--And I also would desperately like to have such a video for my local Habitat. I'll leave out the details, but you can guess. As a new volunteer you do NOT, especially on a Habitat job where you need every volunteer you can get, go charging in like a bull in a china shop. I gently got them to make some improvements, and two of them told me it was the best job of vinyl siding on any house they had done.

    But---- what I was privately thinking was/is: Geez, you guys are going to be holding a 30 year mortgage on this house, (which many Habitats do). You need to be really, really concerned with whether the OSB sheathing rots out...

    As far as helping jackass-low ball-homeowners for free--here is something I once did some years back: The architect had the sauna door swinging in--it had to swing out by code even then. Instead of telling the homeowner, I offerred to find ways to improve his blueprints for a fee. He demurred. I passed the job on to one of my best young guys, who I'd had to lay off, and told him to keep quiet about the door.

    Two months later he told me that the homeowner was really hopping up and down mad, red in the face angry, when the building inspector made him tear it out and do it over right. We both laughed.

    That is the kind of treatment those kind of people deserve.

    The Habitat people deserve all the help they can get.

    Ward

  14. #14
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    Apr 2008
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    Kennett Square, Pa (chester county)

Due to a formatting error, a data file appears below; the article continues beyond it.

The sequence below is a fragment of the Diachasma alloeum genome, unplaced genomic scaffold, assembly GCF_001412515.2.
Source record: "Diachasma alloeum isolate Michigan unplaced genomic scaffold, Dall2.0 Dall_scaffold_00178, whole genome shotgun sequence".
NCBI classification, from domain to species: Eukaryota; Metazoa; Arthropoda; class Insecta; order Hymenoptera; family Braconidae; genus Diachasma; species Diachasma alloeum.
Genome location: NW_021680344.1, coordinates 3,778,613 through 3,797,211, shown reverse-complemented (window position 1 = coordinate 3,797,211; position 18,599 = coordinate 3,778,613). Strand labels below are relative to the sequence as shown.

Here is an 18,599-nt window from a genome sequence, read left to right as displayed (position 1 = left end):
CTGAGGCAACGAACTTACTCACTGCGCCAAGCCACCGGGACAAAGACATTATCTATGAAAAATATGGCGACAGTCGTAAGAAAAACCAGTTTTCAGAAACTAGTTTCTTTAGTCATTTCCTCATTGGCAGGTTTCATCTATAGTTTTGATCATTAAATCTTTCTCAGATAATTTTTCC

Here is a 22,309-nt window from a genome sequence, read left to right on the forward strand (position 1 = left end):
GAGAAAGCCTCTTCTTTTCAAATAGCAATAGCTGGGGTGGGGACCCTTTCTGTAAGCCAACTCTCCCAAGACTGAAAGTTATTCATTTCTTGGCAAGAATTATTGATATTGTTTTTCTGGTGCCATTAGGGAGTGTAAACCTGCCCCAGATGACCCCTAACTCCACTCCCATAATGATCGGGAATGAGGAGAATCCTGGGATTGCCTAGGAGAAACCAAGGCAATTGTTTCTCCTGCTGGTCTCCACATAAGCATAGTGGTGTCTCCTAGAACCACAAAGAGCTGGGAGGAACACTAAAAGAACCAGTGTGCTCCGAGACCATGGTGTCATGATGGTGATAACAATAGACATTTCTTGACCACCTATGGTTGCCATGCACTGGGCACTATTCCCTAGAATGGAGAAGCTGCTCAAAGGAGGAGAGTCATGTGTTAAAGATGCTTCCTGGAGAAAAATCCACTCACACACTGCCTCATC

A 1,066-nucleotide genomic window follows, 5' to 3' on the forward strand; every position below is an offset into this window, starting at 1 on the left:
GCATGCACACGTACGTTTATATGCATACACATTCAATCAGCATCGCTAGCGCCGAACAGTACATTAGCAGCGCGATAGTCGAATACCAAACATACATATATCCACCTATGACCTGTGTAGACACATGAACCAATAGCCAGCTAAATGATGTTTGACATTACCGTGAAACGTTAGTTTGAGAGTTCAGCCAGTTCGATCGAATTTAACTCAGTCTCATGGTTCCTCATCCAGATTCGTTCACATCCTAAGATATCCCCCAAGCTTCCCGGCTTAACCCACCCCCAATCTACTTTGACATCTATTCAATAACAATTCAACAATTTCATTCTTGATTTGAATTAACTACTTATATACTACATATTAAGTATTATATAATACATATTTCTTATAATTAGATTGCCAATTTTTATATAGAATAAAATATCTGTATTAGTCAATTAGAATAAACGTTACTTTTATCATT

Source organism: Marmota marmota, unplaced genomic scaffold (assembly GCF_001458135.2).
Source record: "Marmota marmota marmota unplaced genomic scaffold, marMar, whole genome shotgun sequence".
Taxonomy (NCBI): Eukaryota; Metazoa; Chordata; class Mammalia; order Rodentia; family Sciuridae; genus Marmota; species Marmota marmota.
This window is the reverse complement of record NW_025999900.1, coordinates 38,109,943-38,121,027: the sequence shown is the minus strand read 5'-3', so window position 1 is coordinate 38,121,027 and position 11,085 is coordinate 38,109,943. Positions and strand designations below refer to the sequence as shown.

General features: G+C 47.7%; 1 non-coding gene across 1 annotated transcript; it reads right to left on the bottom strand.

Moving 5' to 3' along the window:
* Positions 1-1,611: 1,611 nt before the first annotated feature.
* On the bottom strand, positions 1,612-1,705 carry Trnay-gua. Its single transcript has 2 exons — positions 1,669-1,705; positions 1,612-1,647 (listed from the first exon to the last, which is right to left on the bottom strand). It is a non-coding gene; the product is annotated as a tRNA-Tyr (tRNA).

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    476

    Default Re: Let in the non-pros

    I think there should be a non pro section where anyone can ask a question but they only get to see our answers for a fee of $9.95.

  15. #15
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    Default Re: Let in the non-pros

    A guy called me the other day and asked who is really good at green building. The conversation started off well, then he went on to ask if I would be his architect and if he could "team up" with me to run subs so that he could get really good prices. Then he asked what were the other best ways to get good prices and if they market still had a lot of subcontractors hurting for work with low prices and what was the best way to get good quality without paying a lot. He said all this as calm as day and was totally serious.
    "First we finish the game, then we’ll deal with the Armada!"

    Sir Frances Drake